Opening the second side is another familiar face: “Sunglasses,” the tale of domestic discontent, refurbished. Immediately setting itself apart from its predecessor, it opens with a guitar riff, burned by distortion and mesmerizing, before leading into the song as we know it. Wood’s delivery is more melodious, more restrained, whereas on the original recording he sounded more unhinged, especially during the chaotic conclusion to the song’s first half, speaking as if he were about to crack. Now, he sings into the cacophony, seemingly oblivious of it. Most of the lyrics from the original are intact, except for what is perhaps the most famous line, “and fuck me like you mean it this time, Isaac,” from the latter half of the song. Such omissions and changes make “Sunglasses” feel more like an alternative take than an outright improvement on the original, as the line fits the unhinged and furious tone of the single, and the replacement line, “and burn what’s left of all the cards you kept,” fits the stern and incensed tone of the rerecording. Preference decides which is better, but both are undeniably hard hitting and vital.
“Track X,” the album’s second single, might be the record’s standout. All the songs are exciting, but this is chillingly heartfelt, unashamedly nostalgic. The repeating guitar, hopping sax, sweetly soothing backing vocals, searing strings, and with no drums, it’s like nothing else on the record. Whereas the references to fucking in “Athens, France” and “Sunglasses” were excised, the line “in the same room where we fucked as kids” resides here unaltered. But where the removed lines from the aforementioned songs could be perceived as chauvinist, the line of “Track X” reads as nostalgic and honest as the rest of the song, in its recollection of lost love. Also present is what may be the most unforgettable line on the album: “Dancing to Jerskin, I got down on my knees/I told you I loved you in front of black midi.” Despite it being almost 5 minutes long, “Track X” almost seems to vanish too soon. Like the narrator, you’re sad to see something beautiful leave so soon, and with “Track X,” it needs to be heard to be felt.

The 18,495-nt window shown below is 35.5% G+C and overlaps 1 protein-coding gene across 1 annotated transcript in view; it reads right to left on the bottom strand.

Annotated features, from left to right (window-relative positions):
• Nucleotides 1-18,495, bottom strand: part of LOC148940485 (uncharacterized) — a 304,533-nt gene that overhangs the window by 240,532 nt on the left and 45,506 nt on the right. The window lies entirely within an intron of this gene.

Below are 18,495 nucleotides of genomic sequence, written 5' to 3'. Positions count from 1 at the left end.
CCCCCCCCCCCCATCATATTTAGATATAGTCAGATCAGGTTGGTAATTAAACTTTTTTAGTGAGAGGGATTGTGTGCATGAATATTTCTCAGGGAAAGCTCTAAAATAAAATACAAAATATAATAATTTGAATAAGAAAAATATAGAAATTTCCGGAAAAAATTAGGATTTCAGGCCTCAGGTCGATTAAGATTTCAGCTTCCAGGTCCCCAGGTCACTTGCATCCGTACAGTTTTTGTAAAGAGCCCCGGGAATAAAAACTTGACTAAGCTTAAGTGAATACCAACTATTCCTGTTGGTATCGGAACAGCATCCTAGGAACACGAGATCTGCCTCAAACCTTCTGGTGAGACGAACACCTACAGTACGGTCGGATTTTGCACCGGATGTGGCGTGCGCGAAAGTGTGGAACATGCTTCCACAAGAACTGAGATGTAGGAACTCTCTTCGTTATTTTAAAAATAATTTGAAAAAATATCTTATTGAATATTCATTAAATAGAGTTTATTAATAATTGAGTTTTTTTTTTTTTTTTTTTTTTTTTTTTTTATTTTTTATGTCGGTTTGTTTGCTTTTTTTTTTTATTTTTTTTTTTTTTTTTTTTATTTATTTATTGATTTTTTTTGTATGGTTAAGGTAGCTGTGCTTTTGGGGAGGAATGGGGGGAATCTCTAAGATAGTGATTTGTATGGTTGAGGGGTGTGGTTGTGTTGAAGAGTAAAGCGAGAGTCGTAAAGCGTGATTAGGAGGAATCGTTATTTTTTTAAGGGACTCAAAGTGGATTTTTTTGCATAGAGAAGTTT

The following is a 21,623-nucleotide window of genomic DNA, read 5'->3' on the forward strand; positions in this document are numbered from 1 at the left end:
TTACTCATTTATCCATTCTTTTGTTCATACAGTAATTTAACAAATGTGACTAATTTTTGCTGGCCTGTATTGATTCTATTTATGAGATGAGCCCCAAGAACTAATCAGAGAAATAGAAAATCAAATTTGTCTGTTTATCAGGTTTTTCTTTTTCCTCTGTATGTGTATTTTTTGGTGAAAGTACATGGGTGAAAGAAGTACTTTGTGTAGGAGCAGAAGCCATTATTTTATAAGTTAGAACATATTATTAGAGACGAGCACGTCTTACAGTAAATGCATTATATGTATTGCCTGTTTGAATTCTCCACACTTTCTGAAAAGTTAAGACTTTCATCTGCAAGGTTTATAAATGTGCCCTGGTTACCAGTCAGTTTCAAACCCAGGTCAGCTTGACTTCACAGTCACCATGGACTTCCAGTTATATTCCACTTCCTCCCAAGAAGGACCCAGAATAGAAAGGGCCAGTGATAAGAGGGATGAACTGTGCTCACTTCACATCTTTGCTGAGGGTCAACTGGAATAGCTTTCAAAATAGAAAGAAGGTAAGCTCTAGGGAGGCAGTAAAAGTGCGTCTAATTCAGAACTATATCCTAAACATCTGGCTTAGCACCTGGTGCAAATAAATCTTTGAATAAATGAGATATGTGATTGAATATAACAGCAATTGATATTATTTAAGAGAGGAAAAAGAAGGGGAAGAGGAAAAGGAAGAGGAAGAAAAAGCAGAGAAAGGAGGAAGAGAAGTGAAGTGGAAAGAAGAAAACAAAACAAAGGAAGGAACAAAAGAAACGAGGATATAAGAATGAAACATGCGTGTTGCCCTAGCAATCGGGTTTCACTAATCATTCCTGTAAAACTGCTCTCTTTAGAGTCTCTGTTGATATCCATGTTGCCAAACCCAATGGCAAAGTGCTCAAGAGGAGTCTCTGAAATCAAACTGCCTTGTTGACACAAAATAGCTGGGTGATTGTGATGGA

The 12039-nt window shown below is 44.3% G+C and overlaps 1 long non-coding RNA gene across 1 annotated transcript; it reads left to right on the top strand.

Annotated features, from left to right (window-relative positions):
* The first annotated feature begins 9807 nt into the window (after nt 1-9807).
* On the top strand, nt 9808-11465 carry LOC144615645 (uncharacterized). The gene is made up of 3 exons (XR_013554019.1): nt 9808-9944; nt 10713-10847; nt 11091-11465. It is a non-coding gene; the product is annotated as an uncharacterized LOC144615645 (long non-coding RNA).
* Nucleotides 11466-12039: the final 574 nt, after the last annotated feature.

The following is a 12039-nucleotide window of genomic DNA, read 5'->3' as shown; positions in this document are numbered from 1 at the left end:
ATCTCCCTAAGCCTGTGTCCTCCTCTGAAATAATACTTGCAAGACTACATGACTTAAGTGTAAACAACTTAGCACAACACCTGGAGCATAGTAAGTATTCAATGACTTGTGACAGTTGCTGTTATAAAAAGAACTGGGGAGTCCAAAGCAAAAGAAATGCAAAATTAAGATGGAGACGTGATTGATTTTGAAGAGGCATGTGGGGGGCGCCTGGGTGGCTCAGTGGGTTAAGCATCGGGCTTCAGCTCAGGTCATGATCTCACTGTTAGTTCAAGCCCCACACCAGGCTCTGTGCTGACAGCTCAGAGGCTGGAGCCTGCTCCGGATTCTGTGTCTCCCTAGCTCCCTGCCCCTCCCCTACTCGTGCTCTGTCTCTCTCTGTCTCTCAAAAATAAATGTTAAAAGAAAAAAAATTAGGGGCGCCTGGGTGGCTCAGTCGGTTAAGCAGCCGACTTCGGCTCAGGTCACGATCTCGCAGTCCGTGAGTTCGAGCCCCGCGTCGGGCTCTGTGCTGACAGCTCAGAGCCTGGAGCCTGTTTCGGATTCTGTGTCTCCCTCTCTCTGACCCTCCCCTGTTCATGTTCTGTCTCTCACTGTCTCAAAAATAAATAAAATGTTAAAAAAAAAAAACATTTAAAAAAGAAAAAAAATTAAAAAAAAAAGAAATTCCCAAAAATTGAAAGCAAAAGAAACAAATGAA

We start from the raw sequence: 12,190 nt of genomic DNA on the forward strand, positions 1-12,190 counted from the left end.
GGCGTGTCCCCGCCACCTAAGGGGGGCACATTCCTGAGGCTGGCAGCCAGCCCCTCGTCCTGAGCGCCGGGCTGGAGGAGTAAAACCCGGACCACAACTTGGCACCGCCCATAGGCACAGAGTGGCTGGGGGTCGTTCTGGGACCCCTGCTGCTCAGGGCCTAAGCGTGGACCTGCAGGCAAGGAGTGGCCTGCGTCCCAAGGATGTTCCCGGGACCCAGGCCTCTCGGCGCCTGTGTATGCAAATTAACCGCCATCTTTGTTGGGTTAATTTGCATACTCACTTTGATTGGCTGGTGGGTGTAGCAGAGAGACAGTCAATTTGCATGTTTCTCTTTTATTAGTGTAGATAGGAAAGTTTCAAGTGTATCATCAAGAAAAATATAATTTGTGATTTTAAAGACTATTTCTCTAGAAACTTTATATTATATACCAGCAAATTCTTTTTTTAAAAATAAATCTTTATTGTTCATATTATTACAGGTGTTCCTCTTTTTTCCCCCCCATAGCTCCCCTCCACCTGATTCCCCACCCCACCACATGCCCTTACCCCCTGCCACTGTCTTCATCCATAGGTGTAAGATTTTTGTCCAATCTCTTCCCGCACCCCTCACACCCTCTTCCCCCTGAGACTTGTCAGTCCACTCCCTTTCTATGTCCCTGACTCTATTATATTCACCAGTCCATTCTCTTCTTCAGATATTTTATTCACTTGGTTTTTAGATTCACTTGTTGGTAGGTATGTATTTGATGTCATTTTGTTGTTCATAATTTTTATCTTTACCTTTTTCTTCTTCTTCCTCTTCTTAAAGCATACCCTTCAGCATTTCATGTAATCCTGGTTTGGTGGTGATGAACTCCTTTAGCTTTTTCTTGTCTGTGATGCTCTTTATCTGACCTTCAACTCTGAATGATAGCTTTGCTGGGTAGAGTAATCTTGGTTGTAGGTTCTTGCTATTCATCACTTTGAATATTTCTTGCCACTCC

Here to close the curtains is “Opus,” with guitar, sax, and violin wearily sauntering into frame, before an abrupt about-face by the guitar leads the entire band into a rushed frenzy. Right before the verses, the band almost tires out, and resumes the melancholic and weary sound of the introduction, as Wood meditates on the end of a shared past, a shared love. As soon as he finishes, though, the band returns on all cylinders, as if meaning to represent the different sides of an end—the sorrowful, slow burn, and the chaotic collapse. By the end, both sides join to set it all alight as Wood wails, “What we built must fall to the rising flames.” The smoke briefly clears as the intro returns as the outro, and the final embers lose their glow and dissipate to ash. You’re left choking and lost for breath. Such is the end of the record.
By the record’s end, you release the title, For the first time, has multiple meanings. Most obviously, it could refer to the fact that it is the band’s first album, but after listening, you gather it refers to first love, feeling such a strong connection to someone for the very first time, and how, unfortunately, it doesn’t always work out. Black Country, New Road are masters of feeling and make it clear when the highs are high, and when the lows are low. Listening to this album, you feel you’ve had years’ worth of personal history crammed into your mind, yet you don’t feel cluttered, and you’re shocked the album is as short as it is. For the first time is a spellbinding debut from one of the most unique bands out there today, and one that doesn’t feel like a peak, leaving you craving more. And there is truly nothing like hearing it for the first time.
Disappointing / Average/ Good / Great / Phenomenal
David A. Gutierrez | @dagewts